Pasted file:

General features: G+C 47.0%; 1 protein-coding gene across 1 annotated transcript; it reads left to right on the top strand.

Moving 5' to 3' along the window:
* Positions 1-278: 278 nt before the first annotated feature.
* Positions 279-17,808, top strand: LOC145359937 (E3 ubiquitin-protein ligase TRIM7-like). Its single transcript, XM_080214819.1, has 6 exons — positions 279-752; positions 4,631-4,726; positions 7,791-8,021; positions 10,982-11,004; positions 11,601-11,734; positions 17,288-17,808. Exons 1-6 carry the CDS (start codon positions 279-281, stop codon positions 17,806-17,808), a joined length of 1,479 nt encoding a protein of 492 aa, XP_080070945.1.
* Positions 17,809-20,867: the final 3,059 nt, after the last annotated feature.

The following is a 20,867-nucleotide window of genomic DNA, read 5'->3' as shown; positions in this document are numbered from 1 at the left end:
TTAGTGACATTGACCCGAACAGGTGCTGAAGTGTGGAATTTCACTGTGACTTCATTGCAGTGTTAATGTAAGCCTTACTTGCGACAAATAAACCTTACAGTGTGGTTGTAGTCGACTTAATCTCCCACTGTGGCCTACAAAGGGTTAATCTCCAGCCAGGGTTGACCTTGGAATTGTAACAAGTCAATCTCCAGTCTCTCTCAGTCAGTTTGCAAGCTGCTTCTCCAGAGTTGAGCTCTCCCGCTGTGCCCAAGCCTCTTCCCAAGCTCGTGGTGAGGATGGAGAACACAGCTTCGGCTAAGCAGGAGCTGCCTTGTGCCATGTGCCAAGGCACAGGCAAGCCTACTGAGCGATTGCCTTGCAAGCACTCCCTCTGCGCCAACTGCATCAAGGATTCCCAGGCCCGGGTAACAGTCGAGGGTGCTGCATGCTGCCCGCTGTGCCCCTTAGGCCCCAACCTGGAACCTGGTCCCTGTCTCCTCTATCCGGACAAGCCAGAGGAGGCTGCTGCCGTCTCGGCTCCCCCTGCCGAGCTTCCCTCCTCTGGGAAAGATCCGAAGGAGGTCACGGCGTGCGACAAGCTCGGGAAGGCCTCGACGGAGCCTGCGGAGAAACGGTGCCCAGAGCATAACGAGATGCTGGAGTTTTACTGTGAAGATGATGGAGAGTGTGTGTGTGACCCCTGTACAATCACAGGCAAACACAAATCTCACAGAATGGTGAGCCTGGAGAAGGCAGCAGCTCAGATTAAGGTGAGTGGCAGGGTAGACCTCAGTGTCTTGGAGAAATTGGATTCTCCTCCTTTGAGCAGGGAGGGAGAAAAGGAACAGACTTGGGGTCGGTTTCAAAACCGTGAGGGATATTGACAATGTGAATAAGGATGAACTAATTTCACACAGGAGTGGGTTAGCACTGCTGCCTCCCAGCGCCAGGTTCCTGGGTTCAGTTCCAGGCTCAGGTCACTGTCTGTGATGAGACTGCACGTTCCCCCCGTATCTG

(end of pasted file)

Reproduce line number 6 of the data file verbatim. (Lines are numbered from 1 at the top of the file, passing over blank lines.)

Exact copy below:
The following is a 20,867-nucleotide window of genomic DNA, read 5'->3' as shown; positions in this document are numbered from 1 at the left end: